Friday, August 22, 2014

Cambric Ridge

After being defeated by the mighty Linville River last winter I had been wanting to go back to finish the route we had planned on doing and August is the perfect time to be crossing a  big river so I recruited Jon who recruited Ryan and we headed out last Saturday for a nice run through the Linville Gorge. Back in January I thought for sure I had located where Cambric Ridge trail intersects the Linville River trail so we headed straight down Pinch In, took a left on the river trail and went straight to where I thought Cambric Ridge was. We forded the river and then stopped on the other side to stock up on water for the long, dry stretch back up to the rim of the gorge. When we climbed up the bank to where the trail was supposed to be but it wasn't there.

I knew Cambric Ridge was going to be hard to find but didn't realize just how hard it would be. We spent the next hour fruitlessly searching the East bank of the Linville River for the trail. On the National Geographic map it is one of those particular spots where the exact GPS coordinates are actually printed on the map so we used Jon's smart phone to go to the exact coordinates where the map said the trail would be but it still wasn't there. We talked about continuing to look but decided to actually do some running instead and continued on up the river trail.

The river trail makes for some very challenging trail running and somewhere along the way, as I hobbled over boulders and wrestled my way through downed trees, I realized our only chance of doing a different loop and finding Cambric Ridge to approach from the Mountains to Sea at the top of the rim. So after a brief swim at the Spence Ridge river ford we headed up to the top of the East rim. At the top of the climb Table Rock was right there in front of us so we took the brief detour to the top.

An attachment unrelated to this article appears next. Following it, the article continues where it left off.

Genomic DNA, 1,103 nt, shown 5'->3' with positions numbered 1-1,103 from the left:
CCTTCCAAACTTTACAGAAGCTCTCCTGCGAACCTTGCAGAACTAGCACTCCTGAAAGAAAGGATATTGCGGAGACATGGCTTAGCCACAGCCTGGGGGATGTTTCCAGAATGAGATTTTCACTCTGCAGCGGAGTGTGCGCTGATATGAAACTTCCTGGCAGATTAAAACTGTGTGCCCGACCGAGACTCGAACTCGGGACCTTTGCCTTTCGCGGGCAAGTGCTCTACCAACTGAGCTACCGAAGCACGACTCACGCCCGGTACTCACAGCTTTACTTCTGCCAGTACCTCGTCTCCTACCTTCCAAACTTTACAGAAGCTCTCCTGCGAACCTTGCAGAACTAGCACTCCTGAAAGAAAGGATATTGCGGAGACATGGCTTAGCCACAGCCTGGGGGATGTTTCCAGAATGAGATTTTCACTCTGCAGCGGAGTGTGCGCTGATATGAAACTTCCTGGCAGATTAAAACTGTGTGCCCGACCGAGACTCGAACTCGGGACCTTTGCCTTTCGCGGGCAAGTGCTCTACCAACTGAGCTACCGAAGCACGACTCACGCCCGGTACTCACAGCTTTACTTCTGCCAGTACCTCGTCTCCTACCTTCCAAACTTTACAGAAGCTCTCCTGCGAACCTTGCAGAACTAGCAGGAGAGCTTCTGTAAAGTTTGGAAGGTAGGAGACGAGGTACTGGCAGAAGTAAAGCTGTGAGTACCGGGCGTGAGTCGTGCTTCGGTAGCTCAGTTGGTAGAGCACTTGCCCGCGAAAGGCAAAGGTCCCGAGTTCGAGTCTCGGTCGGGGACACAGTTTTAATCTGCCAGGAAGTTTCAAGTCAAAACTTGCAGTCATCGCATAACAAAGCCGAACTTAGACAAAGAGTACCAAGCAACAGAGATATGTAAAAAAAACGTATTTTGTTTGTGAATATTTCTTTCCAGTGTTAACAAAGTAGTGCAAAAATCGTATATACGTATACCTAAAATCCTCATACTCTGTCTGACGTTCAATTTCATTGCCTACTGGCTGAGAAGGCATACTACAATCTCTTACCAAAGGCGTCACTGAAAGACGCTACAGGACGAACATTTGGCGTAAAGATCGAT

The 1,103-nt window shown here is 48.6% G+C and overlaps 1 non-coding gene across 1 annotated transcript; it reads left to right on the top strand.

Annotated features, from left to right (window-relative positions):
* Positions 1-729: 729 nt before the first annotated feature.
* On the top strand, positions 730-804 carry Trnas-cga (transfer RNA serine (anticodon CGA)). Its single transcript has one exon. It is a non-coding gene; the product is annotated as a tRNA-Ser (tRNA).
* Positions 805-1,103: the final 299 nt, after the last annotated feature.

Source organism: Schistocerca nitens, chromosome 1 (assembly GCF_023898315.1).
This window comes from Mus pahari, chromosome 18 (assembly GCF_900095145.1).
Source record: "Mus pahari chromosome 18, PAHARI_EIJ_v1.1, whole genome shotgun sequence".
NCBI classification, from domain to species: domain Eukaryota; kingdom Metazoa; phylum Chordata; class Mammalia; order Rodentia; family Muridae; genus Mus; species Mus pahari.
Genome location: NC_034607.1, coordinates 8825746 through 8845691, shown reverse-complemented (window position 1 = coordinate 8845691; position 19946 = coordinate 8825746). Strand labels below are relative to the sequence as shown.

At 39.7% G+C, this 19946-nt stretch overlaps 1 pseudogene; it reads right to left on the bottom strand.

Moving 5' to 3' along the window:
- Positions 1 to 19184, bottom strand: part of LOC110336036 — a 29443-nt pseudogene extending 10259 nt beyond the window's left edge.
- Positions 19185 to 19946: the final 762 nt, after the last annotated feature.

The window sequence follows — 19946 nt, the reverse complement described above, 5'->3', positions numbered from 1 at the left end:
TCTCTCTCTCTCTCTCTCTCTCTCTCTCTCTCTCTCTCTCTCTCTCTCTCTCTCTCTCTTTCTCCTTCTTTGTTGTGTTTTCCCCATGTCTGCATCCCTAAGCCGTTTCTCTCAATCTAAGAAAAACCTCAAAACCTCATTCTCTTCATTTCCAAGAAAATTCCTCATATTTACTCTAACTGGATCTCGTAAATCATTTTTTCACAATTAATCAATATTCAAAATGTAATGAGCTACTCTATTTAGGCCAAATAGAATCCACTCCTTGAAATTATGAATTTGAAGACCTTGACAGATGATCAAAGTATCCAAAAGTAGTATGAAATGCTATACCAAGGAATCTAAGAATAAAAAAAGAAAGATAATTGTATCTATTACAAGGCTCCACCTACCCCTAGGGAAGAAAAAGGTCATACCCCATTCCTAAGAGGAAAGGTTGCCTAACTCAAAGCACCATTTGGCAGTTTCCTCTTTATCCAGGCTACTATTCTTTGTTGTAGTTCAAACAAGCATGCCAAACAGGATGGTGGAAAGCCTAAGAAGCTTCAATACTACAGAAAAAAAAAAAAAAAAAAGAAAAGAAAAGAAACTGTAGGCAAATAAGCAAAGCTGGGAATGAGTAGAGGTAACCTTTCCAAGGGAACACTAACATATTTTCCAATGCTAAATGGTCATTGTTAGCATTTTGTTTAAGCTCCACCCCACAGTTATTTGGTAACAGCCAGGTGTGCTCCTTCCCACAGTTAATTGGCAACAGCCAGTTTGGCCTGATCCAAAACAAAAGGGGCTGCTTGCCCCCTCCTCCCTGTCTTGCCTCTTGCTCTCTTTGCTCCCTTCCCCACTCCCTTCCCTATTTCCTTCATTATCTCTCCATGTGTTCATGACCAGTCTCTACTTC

The Mountains to Sea trail across the Chimneys was an incredible stretch of trail but at that point we were four or five hours in to the run but since PRAR I have not been doing long runs and was starting to feel it and was getting worried about finding Cambric Ridge. Not finding it was not an option. Any other way back from where we were would be more miles than I could do. Bailing would be hard an complicated. We had to find the trail.

We encountered a SAWS trail work group along the way and if there is anyone you think might know how to get to a lightly used trail in the gorge it would be them and one guy was able to confirm that he had been on the trail and roughly described its location, which matched the map. That was reassuring. We then encountered an Outward Bound group whose leader did not know of the trail but did have the USGS quad which confirmed Cambric Ridge's location. But based on our experience down at the river I was still a little skeptical.

The mind blowing stretch of trail across the top of the rim burned up almost all of our water and I was threatening to cramp. We had to get back down to the river as fast as possible. After passing through Chimney Gap we started to climb and then there was a trail right where our trail was supposed to be. Hallelujah. There is a God.

And down we go. Cambric Ridge turned out to indeed be lightly used but it is used and it is there. It is steep and littered with downed trees and not necessarily a lot of fun. Or maybe it is and I just don't know it because I was hurting so bad. But at the bottom there was a great big huge and cool river and we were saved.

After cooling down and hydrating in the river we pulled up our location on Jon's phone and saw that we were nowhere close to where the mapped to show the trail to be. Instead of being North of Pinch In trail we were South of it. The map is way wrong. If you want to find this trail from Pinch In go right at the bottom and then ford the river at a campsite a short way down stream.

While Pinch In gets you into the heart of the gorge in a pinch getting out up Pinch In isn't nearly as easy. We made it down to the river from the car in just fifteen or twenty minutes but climbing up it took over an hour. I was out of food but had water and the end was so close it was blinking like a green light at the end of a novel and I couldn't fail to grasp it.

We finished the thirteen mile 'run' in right around seven hours. My legs still hurt.

1 comment:

  1. I'm so glad I found this we are planning a backpacking trip and wanted to use this to make a loop. Thank you